New York

Nancy Pierson

Condeso/Lawler Gallery

The figure and in particular the portrait represent a vision of art that shifts message, method, and form, and requires more than formal analysis. Regardless of the level of technical and compositional virtuosity, perception travels beyond the surface planes and pigments to construct a narrative for the character to reside in. When impeccable technique is balanced anxiously with the most discomforting, penetrating psychological content, it is an exceptional moment indeed. In this exhibition, which included six large paintings and four drawings, Nancy Pierson presented a group of characters that disturb, repel, and finally seduce. These homely, strained, suspicious, and fearful faces are both ennobled and humiliated by the circumstances of their lives—the conjunction of inherent qualities and random, unforeseeable events. A fine line divides lunacy from sanity, the freak from the normal man on the street, and Pierson’s paintings and drawings sustain this bleak tension.

Inspired by a collection of Depression-era photographs of people waiting for vendor licenses, the paintings monumentalize the human condition’s marginal qualities. In Broken Span, 1986, a male figure stares dejectedly, shoulders sloped beneath the weight of an ill-cut, baggy black suit. Directly in front of the figure dangles a surveyor’s plumb bob, which appears to bisect its forehead. The skeletal outline of a steel bridge behind the figure heightens the tenuous balance, the poised verticality of the bob. The painting is like the meditative silence of a hypnotic trance prior to some violent upheaval of memory and emotion. In Wheel, 1986, a blue plate appears to levitate (or fly) across the wide forehead of a broad man. The figure’s obesity—the stretched flesh laden with fat—strains the horizontal dimensions of the canvas. Pierson’s rich, luminous colors and layers of glazes give the character iconic and ironic power. The most perfected, painterly techniques record the awesome imperfections, the checkered history of this great round face.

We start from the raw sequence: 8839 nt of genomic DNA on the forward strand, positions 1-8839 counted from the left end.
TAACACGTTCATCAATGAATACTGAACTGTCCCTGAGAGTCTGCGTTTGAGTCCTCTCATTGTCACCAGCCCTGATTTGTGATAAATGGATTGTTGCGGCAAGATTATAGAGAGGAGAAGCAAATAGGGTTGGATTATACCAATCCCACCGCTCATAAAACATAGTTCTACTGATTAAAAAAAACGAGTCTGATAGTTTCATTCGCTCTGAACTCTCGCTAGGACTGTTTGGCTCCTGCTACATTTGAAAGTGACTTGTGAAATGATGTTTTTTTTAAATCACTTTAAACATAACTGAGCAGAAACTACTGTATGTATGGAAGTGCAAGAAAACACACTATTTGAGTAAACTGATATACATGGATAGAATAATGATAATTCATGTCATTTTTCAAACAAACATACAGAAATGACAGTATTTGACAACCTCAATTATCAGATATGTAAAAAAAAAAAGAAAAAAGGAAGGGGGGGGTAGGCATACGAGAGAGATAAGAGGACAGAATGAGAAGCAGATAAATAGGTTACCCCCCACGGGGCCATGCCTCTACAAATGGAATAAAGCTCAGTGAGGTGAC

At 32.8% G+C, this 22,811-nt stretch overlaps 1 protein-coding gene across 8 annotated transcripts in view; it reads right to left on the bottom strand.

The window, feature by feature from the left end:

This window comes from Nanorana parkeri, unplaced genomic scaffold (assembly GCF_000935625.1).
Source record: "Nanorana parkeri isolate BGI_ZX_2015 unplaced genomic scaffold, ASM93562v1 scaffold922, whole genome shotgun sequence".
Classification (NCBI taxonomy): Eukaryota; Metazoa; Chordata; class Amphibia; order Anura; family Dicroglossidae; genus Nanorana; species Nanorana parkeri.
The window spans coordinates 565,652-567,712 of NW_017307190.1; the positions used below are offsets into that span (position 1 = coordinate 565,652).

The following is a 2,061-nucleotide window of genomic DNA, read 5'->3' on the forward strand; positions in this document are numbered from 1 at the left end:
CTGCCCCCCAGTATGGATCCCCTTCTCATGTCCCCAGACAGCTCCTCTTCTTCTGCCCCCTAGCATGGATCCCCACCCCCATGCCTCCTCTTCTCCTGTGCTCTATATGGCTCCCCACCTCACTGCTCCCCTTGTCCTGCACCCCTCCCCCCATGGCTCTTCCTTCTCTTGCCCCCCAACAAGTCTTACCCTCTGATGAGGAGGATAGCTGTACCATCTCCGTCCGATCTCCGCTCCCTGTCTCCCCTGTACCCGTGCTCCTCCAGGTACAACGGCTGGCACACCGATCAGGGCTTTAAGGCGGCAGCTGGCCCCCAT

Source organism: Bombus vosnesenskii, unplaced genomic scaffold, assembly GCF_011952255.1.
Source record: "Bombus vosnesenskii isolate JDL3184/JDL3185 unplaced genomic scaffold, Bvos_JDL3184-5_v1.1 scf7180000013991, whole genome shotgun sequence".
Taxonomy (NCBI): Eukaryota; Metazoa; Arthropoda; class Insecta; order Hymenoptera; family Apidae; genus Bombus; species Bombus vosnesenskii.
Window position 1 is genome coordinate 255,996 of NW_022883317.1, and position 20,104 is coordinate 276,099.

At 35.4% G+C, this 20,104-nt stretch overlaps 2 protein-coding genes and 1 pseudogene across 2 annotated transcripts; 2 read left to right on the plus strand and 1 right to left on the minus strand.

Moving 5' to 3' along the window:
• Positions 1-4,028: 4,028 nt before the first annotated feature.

In the charcoal drawing 31, 33, 35, 1986, the heads and shoulders of a crowd of anxious, impatient men waiting at some munificent agency’s window are depicted from the welfare worker’s viewpoint. The queues have broken down and faces press toward the glass partition. These, like many other Pierson figures, are presented in absolute frontality. The viewer must confront directly their painful overeagerness, a sense of displacement, and a quiet, somewhat redeeming feeling of preserved dignity.

Confrontation with a “freak” generates terror, sympathy, and relief. Pier-son’s paintings cause similar but more complicated responses. These characters may be slightly flawed or have failed some test of conventional acceptability, but they are not freaks. Pierson doesn’t allow us the comfort of thinking them absolutely different; in fact, they are a bit too familiar and like everyone else. The artist’s compassion takes our encounter with this work past initial fear or repulsion to a rich esthetic and psychological experience.

Patricia C. Phillips